But unless the planned repaving of AMR comes with a side of connectivity to I-94, my city is just throwing good money after bad.

    • singe_101

      They just need the concrete project from local government aid, or the inverse which is Eagan, Woodbury, Burnsville, Lakeville, etc. getting $0 while paying in. But I support it.

  • J Allen

    In contrast, Ramsey County has been catching up with the backlog of county road maintenance thanks to the passage of a $20 wheelage tax a few years back. Compared to the cost of fixing a blown tire or bent rim after you hit a pothole, it’s a pretty good deal. Also, one of the main reasons in favor of an increase in fuel taxes would be to share that with cities to fund repairs and reconstruction.

    • Gary Leatherman

      Considering Ayd Mill Road cost me $450 last year in two new front tires, I agree. We’d be better served by specific taxes like the wheelage or fuel tax that then transparently shows how much is budgeted and allocated to fixing the roads each year. This only going to become a bigger and bigger issue as our climate goes through increased swings from low temps to high and our asphalt roads deteriorate under the pressure.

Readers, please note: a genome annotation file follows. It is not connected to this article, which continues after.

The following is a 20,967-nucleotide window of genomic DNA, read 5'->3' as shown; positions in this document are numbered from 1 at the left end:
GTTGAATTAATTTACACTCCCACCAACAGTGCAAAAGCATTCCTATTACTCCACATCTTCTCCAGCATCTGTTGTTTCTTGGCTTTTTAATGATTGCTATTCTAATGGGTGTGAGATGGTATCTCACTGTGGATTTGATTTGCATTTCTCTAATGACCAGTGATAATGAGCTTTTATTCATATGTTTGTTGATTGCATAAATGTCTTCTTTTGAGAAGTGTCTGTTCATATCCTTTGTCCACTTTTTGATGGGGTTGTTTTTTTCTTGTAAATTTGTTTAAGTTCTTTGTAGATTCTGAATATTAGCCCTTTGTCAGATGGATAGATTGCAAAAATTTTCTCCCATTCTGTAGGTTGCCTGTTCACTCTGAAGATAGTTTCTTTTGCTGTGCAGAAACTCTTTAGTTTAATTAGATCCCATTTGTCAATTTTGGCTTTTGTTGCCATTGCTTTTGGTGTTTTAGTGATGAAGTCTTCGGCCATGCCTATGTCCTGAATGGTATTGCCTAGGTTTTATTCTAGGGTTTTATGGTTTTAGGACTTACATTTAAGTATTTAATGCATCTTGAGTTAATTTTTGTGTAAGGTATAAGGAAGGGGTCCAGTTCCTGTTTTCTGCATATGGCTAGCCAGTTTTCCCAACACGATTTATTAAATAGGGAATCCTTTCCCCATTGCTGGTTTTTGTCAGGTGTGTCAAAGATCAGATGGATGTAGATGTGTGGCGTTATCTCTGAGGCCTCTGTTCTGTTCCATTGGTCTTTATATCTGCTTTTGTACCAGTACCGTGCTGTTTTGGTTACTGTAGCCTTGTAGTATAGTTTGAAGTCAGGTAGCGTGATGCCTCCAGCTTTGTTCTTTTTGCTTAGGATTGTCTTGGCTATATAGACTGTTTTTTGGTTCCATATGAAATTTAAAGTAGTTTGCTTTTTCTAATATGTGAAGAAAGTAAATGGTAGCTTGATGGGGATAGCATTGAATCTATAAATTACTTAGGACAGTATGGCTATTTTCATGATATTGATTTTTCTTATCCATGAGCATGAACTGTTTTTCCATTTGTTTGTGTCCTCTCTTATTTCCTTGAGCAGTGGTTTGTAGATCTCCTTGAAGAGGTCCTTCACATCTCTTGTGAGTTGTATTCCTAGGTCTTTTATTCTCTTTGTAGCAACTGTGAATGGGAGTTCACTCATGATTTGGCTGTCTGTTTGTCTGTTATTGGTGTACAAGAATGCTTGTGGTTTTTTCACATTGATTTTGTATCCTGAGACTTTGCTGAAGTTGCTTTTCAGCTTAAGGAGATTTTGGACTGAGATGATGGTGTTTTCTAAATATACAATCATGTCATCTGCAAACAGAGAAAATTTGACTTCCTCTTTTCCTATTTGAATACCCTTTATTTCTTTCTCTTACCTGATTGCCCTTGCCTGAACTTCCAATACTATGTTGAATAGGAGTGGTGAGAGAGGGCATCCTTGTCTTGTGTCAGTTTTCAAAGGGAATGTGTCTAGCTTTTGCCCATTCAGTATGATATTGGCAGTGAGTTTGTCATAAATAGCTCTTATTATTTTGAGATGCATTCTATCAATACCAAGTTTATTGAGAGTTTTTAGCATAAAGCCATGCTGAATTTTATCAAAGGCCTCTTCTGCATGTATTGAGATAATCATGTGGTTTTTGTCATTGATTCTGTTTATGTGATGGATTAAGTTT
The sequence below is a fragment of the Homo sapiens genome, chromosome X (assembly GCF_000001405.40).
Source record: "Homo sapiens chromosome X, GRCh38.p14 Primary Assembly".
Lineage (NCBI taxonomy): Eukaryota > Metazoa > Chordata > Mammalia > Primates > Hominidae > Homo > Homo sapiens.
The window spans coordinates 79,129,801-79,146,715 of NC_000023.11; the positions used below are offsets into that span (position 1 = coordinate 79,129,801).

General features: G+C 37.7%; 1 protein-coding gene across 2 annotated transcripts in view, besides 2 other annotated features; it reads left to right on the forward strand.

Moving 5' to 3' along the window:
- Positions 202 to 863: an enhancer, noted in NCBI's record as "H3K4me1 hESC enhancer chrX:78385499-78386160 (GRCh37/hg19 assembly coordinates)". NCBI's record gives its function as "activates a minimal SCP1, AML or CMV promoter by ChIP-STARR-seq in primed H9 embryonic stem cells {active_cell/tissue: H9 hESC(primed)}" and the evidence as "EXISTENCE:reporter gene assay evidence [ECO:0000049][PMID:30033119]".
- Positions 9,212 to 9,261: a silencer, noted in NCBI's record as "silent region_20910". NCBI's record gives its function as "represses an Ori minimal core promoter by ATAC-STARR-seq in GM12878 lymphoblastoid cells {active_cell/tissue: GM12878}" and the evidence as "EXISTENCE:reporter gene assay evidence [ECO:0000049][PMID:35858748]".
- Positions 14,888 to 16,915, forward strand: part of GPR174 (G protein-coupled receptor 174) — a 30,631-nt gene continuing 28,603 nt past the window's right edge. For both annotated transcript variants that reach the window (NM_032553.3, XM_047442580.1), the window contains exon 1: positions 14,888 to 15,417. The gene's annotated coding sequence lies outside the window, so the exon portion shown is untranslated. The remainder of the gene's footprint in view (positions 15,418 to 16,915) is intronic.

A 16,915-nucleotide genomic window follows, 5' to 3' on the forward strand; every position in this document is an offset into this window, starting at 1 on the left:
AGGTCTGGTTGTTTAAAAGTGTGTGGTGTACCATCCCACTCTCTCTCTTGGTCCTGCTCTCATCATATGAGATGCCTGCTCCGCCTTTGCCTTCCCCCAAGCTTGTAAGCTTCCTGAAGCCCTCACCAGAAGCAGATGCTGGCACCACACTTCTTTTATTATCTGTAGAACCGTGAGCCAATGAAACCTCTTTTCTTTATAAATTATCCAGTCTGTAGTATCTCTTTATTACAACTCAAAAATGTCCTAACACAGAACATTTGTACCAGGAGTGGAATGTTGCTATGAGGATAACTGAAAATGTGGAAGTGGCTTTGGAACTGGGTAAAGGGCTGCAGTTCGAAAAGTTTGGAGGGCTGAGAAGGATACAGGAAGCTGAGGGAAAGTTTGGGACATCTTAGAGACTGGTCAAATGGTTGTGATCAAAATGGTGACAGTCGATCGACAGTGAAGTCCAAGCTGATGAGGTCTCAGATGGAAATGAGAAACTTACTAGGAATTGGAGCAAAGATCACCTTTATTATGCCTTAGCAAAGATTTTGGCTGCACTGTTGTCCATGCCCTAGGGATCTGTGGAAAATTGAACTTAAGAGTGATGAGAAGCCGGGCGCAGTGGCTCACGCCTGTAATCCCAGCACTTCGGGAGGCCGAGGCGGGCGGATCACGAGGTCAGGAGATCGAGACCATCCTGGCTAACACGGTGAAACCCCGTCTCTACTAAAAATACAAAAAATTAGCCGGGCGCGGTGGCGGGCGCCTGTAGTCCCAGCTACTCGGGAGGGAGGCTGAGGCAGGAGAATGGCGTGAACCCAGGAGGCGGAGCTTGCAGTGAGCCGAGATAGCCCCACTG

• Barton

    I am a big fan of the proposed re-design for Ayd Mill Road. One lane of traffic each way plus actual space for pedestrians and cyclists. Space for non-vehicle traffic is sorely needed in that part of the city. And such a change could make the road more usable by the residents and not those just looking to avoid higher traffic roads.

  • Jerry

    Ayd Mill is a ridiculous road that only real function is to help people in Eagan get to Minneapolis. In almost every other case there is a better road to take.

    • Gary Leatherman